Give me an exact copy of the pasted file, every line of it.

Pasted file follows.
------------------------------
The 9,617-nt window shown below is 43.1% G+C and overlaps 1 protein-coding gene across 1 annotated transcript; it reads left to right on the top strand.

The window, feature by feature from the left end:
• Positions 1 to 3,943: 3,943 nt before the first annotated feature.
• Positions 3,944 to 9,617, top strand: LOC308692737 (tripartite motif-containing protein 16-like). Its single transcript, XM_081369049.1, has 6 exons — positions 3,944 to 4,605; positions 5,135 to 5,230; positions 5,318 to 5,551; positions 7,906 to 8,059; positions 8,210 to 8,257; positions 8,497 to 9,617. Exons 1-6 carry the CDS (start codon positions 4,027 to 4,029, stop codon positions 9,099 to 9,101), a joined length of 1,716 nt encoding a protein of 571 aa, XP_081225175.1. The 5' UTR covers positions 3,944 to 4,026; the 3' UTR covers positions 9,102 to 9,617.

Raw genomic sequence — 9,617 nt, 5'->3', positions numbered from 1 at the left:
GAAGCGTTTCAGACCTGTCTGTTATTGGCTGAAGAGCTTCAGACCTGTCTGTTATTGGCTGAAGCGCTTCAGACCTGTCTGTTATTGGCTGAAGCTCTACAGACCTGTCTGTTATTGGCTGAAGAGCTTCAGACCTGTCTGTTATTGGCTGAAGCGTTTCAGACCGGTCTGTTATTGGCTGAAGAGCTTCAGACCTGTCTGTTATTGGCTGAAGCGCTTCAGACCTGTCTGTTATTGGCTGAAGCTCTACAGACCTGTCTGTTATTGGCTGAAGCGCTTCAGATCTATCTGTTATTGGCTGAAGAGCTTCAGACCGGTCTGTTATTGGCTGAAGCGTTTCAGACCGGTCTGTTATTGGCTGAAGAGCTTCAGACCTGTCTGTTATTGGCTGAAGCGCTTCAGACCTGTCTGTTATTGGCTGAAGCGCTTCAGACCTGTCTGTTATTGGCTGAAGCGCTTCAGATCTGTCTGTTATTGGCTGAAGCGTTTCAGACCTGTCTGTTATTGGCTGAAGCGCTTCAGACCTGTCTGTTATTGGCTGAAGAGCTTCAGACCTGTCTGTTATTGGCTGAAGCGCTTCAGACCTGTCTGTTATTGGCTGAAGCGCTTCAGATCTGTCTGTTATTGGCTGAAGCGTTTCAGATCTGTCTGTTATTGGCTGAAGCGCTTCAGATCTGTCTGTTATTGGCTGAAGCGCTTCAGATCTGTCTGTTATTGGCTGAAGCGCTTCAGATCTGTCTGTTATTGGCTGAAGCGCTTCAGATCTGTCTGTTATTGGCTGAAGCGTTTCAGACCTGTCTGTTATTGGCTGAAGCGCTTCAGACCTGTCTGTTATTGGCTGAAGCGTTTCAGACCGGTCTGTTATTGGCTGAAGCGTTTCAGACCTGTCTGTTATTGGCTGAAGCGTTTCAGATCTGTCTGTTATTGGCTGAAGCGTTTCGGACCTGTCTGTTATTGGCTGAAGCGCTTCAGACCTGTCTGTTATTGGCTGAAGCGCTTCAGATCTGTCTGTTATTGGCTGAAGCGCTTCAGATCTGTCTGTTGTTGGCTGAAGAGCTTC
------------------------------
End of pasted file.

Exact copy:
The 9,617-nt window shown below is 43.1% G+C and overlaps 1 protein-coding gene across 1 annotated transcript; it reads left to right on the top strand.

The window, feature by feature from the left end:
• Positions 1 to 3,943: 3,943 nt before the first annotated feature.
• Positions 3,944 to 9,617, top strand: LOC308692737 (tripartite motif-containing protein 16-like). Its single transcript, XM_081369049.1, has 6 exons — positions 3,944 to 4,605; positions 5,135 to 5,230; positions 5,318 to 5,551; positions 7,906 to 8,059; positions 8,210 to 8,257; positions 8,497 to 9,617. Exons 1-6 carry the CDS (start codon positions 4,027 to 4,029, stop codon positions 9,099 to 9,101), a joined length of 1,716 nt encoding a protein of 571 aa, XP_081225175.1. The 5' UTR covers positions 3,944 to 4,026; the 3' UTR covers positions 9,102 to 9,617.

Raw genomic sequence — 9,617 nt, 5'->3', positions numbered from 1 at the left:
GAAGCGTTTCAGACCTGTCTGTTATTGGCTGAAGAGCTTCAGACCTGTCTGTTATTGGCTGAAGCGCTTCAGACCTGTCTGTTATTGGCTGAAGCTCTACAGACCTGTCTGTTATTGGCTGAAGAGCTTCAGACCTGTCTGTTATTGGCTGAAGCGTTTCAGACCGGTCTGTTATTGGCTGAAGAGCTTCAGACCTGTCTGTTATTGGCTGAAGCGCTTCAGACCTGTCTGTTATTGGCTGAAGCTCTACAGACCTGTCTGTTATTGGCTGAAGCGCTTCAGATCTATCTGTTATTGGCTGAAGAGCTTCAGACCGGTCTGTTATTGGCTGAAGCGTTTCAGACCGGTCTGTTATTGGCTGAAGAGCTTCAGACCTGTCTGTTATTGGCTGAAGCGCTTCAGACCTGTCTGTTATTGGCTGAAGCGCTTCAGACCTGTCTGTTATTGGCTGAAGCGCTTCAGATCTGTCTGTTATTGGCTGAAGCGTTTCAGACCTGTCTGTTATTGGCTGAAGCGCTTCAGACCTGTCTGTTATTGGCTGAAGAGCTTCAGACCTGTCTGTTATTGGCTGAAGCGCTTCAGACCTGTCTGTTATTGGCTGAAGCGCTTCAGATCTGTCTGTTATTGGCTGAAGCGTTTCAGATCTGTCTGTTATTGGCTGAAGCGCTTCAGATCTGTCTGTTATTGGCTGAAGCGCTTCAGATCTGTCTGTTATTGGCTGAAGCGCTTCAGATCTGTCTGTTATTGGCTGAAGCGCTTCAGATCTGTCTGTTATTGGCTGAAGCGTTTCAGACCTGTCTGTTATTGGCTGAAGCGCTTCAGACCTGTCTGTTATTGGCTGAAGCGTTTCAGACCGGTCTGTTATTGGCTGAAGCGTTTCAGACCTGTCTGTTATTGGCTGAAGCGTTTCAGATCTGTCTGTTATTGGCTGAAGCGTTTCGGACCTGTCTGTTATTGGCTGAAGCGCTTCAGACCTGTCTGTTATTGGCTGAAGCGCTTCAGATCTGTCTGTTATTGGCTGAAGCGCTTCAGATCTGTCTGTTGTTGGCTGAAGAGCTTC